TikTok, the popular short-form video app, says it will exit the Hong Kong market in response to the new national security law for the semi-autonomous city recently enacted by Beijing.
A spokesman for the company issued a statement Tuesday saying it was ending operations in Hong Kong “in light of recent events.”
TikTok’s announcement it would cease operating in Hong Kong coincides with the decisions by U.S. tech giants Facebook, Google and Twitter that they will suspend processing requests by the central government in Beijing for user data in Hong Kong following passage of the new law. The companies are blocked in mainland China due to the autocratic government’s so-called “Great Firewall,” but operate freely in semi-autonomous Hong Kong.
TikTok is owned and operated by China-based ByteDance. ByteDance owns a similar app called Douyin which is available on mainland China, where TikTok is unavailable. TikTok has long denied that its data can be accessed by the Chinese government, as its servers are located entirely outside of China.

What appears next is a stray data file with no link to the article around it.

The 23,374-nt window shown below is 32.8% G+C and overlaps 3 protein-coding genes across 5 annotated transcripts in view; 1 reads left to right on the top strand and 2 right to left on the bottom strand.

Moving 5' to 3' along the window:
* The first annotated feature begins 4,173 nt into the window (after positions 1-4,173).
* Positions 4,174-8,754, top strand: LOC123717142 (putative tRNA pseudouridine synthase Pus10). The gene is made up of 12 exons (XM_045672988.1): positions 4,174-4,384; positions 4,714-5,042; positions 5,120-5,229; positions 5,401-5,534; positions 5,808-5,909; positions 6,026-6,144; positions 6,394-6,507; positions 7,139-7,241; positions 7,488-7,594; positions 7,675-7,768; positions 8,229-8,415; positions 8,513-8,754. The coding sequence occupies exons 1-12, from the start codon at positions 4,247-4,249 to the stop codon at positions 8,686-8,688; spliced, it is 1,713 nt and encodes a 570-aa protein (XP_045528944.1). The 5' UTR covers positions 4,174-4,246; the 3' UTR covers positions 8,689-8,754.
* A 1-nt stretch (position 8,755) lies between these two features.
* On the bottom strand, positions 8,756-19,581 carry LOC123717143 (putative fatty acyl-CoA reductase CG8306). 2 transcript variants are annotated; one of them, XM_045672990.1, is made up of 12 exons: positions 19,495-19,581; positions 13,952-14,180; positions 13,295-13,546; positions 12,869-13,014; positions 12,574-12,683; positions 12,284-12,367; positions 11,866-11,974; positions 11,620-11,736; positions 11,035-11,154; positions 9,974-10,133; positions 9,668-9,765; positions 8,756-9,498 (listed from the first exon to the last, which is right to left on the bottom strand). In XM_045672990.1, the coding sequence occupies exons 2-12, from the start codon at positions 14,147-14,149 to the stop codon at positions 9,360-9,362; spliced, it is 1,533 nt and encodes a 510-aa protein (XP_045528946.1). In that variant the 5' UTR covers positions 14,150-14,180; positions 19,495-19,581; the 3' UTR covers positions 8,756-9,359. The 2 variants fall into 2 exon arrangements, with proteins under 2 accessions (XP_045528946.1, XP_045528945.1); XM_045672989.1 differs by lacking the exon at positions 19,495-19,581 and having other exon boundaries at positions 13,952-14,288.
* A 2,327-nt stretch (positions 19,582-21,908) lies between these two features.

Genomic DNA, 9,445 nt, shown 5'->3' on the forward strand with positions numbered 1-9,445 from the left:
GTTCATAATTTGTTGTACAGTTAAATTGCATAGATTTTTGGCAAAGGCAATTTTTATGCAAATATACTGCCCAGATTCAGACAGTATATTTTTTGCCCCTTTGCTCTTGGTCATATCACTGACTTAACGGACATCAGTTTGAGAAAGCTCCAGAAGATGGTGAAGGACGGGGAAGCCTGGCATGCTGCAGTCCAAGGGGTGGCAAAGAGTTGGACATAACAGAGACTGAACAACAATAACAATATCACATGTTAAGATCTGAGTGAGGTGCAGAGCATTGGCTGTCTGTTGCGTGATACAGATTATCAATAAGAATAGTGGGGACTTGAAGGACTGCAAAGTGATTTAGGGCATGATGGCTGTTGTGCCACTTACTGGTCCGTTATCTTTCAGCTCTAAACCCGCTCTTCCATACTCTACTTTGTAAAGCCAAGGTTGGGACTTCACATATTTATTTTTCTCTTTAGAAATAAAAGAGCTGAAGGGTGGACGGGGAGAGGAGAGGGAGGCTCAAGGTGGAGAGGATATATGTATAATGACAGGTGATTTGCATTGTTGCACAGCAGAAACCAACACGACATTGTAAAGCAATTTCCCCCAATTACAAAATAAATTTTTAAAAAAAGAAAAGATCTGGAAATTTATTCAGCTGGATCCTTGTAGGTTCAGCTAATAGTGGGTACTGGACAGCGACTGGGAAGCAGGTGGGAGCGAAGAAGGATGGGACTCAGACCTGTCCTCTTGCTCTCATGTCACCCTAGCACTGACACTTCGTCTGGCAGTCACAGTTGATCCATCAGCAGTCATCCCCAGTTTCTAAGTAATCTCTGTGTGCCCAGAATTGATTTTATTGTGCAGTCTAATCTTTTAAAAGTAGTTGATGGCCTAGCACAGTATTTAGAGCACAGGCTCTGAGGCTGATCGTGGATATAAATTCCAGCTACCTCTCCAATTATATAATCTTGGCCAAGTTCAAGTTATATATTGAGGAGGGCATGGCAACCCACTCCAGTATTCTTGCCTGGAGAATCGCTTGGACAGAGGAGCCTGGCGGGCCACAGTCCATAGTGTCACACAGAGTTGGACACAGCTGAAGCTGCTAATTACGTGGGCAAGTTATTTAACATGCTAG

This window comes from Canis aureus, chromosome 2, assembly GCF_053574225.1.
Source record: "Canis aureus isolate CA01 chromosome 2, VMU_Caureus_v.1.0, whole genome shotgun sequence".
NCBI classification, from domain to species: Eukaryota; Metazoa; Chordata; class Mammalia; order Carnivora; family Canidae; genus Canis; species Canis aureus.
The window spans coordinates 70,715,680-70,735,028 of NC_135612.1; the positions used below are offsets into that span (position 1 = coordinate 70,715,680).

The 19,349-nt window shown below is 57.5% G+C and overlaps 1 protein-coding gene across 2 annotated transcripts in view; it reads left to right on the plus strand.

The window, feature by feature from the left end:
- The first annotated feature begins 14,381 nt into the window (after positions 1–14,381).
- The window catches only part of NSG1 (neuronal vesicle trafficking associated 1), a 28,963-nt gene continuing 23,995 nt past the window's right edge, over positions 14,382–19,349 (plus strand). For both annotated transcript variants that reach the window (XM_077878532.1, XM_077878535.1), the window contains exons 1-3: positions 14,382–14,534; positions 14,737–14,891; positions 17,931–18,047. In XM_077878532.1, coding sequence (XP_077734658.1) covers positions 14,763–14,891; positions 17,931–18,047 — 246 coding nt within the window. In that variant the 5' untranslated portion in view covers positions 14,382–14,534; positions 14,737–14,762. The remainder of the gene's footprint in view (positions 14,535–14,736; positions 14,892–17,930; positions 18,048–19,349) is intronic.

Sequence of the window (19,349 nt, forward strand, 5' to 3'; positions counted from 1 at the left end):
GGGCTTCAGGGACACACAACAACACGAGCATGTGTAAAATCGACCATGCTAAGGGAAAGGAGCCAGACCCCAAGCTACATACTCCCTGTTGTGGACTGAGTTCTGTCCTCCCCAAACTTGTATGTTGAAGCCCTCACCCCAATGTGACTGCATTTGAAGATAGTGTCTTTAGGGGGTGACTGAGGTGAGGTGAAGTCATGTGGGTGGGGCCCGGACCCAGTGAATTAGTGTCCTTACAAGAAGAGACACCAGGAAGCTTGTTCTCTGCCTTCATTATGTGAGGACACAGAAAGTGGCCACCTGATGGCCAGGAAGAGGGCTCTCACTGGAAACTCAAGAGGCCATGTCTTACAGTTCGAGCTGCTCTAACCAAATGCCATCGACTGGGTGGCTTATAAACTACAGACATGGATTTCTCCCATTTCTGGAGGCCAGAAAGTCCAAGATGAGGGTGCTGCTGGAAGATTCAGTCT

But U.S. Secretary of State Mike Pompeo said Monday the United States is considering banning TikTok and other Chinese social media apps due to privacy concerns.
The law, which went into effect last week, calls for the central government to establish a national security office in Hong Kong aimed at confronting subversion of state power, terrorism, separatism and collusion with foreign forces. The new law was a response to the massive and often violent pro-democracy demonstrations that engulfed the financial hub in the latter half of 2019.
Critics say the measure effectively ends the “One Country, Two Systems” policy under which Hong Kong was promised a high degree of autonomy after the handover from British to Chinese rule in 1997. Hong Kong is a former British colony.